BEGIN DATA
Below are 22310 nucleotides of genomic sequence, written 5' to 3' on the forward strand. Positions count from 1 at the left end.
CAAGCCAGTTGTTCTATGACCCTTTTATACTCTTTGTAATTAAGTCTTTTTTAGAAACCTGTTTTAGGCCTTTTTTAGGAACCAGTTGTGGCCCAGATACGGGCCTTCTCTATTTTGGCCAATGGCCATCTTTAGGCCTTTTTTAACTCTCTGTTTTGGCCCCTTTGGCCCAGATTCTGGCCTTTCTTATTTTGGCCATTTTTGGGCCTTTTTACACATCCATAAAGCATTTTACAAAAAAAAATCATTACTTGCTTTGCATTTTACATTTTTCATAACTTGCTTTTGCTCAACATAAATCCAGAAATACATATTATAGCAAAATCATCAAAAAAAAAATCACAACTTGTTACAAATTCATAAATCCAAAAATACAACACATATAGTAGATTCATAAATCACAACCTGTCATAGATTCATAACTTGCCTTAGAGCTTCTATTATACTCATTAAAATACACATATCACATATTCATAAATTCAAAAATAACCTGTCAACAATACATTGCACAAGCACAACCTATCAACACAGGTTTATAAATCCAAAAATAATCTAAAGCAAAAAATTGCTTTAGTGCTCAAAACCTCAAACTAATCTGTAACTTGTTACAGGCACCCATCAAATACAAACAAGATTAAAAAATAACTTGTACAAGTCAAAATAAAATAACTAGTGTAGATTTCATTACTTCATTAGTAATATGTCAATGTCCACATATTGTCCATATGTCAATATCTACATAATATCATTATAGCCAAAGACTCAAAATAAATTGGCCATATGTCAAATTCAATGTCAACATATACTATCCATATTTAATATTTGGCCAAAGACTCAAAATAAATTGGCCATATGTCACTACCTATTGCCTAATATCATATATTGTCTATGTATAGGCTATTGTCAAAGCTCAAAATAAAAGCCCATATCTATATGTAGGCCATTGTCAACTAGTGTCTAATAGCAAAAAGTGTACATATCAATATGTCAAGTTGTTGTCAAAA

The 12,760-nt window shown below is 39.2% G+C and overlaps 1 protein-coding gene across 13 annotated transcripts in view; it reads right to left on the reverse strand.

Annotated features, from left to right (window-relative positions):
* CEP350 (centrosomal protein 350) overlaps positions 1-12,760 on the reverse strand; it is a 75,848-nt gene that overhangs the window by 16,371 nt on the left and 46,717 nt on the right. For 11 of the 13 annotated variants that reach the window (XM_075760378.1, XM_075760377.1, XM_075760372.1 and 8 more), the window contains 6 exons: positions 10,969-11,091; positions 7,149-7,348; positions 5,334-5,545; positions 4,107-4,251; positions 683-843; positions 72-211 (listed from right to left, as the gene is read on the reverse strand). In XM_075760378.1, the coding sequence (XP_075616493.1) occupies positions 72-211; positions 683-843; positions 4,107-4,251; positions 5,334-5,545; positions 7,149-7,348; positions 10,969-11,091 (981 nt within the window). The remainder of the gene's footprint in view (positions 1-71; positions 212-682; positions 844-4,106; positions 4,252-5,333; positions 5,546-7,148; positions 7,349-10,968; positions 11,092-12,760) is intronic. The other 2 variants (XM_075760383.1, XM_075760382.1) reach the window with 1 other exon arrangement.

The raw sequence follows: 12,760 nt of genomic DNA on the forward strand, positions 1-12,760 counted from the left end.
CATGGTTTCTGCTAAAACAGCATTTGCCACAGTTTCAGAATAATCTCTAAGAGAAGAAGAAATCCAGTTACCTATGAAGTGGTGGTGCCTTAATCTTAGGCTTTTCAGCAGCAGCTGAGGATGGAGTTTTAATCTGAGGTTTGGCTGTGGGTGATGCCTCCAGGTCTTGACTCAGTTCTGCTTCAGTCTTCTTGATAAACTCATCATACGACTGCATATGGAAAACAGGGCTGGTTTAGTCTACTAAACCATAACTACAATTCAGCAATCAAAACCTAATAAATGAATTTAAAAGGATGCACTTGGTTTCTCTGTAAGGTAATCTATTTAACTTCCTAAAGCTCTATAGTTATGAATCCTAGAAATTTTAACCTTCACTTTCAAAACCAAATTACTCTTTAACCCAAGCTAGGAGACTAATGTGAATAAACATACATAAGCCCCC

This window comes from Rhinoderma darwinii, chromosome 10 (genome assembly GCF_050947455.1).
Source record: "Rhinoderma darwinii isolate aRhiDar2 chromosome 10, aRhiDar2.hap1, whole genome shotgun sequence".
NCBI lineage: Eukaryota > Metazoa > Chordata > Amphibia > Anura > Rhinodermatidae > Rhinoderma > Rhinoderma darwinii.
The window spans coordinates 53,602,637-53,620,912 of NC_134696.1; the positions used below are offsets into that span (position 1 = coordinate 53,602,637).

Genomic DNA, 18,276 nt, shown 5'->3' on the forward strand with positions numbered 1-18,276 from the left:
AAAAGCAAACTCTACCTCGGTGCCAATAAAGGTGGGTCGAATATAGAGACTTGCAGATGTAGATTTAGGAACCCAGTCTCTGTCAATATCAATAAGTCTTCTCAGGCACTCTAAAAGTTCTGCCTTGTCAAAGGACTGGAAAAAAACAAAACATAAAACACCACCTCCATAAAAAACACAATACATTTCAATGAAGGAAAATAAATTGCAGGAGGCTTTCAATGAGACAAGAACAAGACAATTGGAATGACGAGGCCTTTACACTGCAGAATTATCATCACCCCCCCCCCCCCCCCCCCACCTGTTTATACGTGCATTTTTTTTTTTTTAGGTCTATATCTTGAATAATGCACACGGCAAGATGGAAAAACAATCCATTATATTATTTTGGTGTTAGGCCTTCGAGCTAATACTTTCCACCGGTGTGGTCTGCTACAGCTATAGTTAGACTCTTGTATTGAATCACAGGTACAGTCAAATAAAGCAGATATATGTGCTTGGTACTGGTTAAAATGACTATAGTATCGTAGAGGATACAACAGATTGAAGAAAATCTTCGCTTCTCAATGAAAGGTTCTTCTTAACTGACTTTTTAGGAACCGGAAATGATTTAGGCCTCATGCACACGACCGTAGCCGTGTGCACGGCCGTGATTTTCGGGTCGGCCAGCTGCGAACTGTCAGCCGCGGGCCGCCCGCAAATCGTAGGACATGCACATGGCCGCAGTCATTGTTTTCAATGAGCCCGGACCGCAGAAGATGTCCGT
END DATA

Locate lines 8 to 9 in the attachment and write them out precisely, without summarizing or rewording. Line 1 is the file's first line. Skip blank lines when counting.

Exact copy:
This window comes from Rhinoderma darwinii, chromosome 10 (genome assembly GCF_050947455.1).
Source record: "Rhinoderma darwinii isolate aRhiDar2 chromosome 10, aRhiDar2.hap1, whole genome shotgun sequence".